And it is exactly this, “a massive and catastrophic fall in standard of living” that will be unacceptable to the people, not just the people of Greece but of anywhere in the western world that will prevent the dunners from having their day. “Cruel and profound austerity” is not an acceptable form of living in the western world. The appeal to heaven seen in the videos of the Greeks taking it to the streets is only prelude. As the Euro turns to paper and the debt in dollars is ignored and walked away from more and more daily the only thing left standing becomes life itself. The quality of life has become something expected. Expected becomes demanded, as something akin to a Divine Right. The many will not bow to the few in such matters. I hear the click of televisions being turned off everywhere and people awakening from their stupor and walking out into the sunshine. Like VJ Day, it will be an outdoor thing. Everyone outdoors on the same day.
David Harvey, in his lectures on Capital, makes the most amazing statement about Marx. He notes that Marx begins not at the beginning of his explanation of capitalism, but with his conclusion.
The conclusion: we produce “use values” (the things we consume) by mixing human social labor with nature. That is his conclusion. We have to do this, all societies before us did this, and nothing occurring in the economy can stop this from taking place. Anything and everything that can stand in the way of mixing human social labor with nature to produce what we need to live must be annihilated by this necessity.
Marx goes on from there to elaborate all the things that stand in the way in his next three volumes, i.e., all the things that must be annihilated because above all else we must, “eat sardines, grow olives and drink wine.”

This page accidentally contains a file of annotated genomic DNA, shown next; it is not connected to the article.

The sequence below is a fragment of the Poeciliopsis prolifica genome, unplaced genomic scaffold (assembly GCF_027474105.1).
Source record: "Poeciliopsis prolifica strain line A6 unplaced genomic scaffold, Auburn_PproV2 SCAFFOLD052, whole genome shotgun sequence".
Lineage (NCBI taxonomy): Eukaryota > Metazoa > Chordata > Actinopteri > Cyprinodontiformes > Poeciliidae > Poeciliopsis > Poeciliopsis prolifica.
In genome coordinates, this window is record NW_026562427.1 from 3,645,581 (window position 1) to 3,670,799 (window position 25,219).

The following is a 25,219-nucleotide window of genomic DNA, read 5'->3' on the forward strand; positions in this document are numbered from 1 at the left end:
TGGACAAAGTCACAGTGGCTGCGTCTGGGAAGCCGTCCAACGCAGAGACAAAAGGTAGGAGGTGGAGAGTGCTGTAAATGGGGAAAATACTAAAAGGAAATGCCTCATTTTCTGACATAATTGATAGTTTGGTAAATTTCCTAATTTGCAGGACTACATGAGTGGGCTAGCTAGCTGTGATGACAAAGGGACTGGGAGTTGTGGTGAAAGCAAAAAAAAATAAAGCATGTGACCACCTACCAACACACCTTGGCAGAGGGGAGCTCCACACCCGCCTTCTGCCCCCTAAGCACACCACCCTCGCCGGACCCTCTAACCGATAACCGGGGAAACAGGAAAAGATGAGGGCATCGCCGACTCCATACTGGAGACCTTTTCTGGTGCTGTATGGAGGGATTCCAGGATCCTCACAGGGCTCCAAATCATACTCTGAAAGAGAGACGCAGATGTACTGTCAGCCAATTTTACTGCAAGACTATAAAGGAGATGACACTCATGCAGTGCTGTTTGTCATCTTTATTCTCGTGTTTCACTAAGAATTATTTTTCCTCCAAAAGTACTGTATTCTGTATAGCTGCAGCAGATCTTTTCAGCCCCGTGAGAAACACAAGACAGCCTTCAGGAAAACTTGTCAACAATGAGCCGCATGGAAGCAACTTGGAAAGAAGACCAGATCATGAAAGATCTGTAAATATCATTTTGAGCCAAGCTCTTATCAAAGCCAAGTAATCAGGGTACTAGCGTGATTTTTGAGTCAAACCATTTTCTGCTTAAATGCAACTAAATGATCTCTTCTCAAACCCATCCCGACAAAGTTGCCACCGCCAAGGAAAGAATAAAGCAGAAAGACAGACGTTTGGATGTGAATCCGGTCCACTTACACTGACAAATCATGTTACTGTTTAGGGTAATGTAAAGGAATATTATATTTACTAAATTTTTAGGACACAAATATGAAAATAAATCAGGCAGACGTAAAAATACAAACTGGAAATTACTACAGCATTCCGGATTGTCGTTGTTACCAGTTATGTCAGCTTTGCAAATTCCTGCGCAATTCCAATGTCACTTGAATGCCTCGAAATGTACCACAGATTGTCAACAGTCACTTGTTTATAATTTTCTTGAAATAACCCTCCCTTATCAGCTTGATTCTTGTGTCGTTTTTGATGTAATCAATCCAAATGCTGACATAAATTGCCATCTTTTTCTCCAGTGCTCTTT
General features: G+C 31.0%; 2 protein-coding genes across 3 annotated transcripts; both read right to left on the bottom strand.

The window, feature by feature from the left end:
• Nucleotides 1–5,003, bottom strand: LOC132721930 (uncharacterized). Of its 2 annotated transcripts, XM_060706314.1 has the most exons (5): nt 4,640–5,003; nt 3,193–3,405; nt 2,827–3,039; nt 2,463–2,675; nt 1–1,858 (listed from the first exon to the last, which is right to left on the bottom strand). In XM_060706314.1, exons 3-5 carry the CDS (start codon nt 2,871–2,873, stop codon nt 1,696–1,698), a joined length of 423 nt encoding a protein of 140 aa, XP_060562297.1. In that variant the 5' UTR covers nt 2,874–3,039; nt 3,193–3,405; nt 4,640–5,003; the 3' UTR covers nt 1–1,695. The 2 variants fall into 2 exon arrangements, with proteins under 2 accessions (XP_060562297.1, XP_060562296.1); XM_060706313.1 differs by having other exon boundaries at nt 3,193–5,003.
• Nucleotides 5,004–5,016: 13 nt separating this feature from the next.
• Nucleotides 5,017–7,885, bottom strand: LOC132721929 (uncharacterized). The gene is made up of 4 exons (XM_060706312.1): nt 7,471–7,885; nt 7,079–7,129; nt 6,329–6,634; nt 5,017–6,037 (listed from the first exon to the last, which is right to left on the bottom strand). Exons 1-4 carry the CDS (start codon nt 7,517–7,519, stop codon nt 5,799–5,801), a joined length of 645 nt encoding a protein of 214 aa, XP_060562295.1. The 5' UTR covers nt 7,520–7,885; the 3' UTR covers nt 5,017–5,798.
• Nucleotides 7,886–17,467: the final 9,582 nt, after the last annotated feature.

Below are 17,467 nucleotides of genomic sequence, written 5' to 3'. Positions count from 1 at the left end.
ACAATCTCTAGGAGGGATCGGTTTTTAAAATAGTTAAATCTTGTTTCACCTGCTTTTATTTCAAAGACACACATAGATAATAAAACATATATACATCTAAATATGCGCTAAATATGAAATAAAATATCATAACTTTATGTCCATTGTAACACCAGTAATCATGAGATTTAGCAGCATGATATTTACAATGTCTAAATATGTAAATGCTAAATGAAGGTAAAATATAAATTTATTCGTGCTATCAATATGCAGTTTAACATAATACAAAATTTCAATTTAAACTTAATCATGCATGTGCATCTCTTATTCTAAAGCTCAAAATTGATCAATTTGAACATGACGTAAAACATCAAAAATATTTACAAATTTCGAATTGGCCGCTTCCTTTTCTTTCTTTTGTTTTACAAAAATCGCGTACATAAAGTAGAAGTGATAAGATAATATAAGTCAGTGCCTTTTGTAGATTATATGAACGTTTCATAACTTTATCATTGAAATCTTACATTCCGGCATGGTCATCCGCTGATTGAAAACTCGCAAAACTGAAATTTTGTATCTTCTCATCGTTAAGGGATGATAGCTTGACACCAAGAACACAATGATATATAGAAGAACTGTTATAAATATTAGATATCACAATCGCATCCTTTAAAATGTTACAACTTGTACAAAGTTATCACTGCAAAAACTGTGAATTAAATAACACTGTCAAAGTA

You recapitulated his entire works in one sentence.
The Arapahos have a saying, “Take a small, round stone. Find another flat stone and draw a circle and keep drawing the circle over and over until your vision comes.” Others read and study Marx. I’m more of an Arapaho man myself. And it is exactly this, that day in 1986 when Fortune brought us to stand together in the McCormick building, that has made our friendship and partnership in writing so powerful. You and your knowledge of ideas and your feeling for history and events seem to serve as my flat stone. I could not see half of what I do, nor, write nearly towards the mark were it not for this fact. I am grateful.
You know – the use of a thing is quite unlike its economic value – it has a human quality about it which consists entirely of this: as a value (money, private wealth, the stuff of plutocracies) it is without limit, and the hunger for it is insatiable, since it is a social power over others. However, as a mere useful object, it can do no more than satisfy a need or a want. Beyond this, it is useless to us.
The entire course upon which we are now embarked is precisely to strip things of their value, and return them to their essential quality as useful things. It is quite possibly the most astonishing event in human history.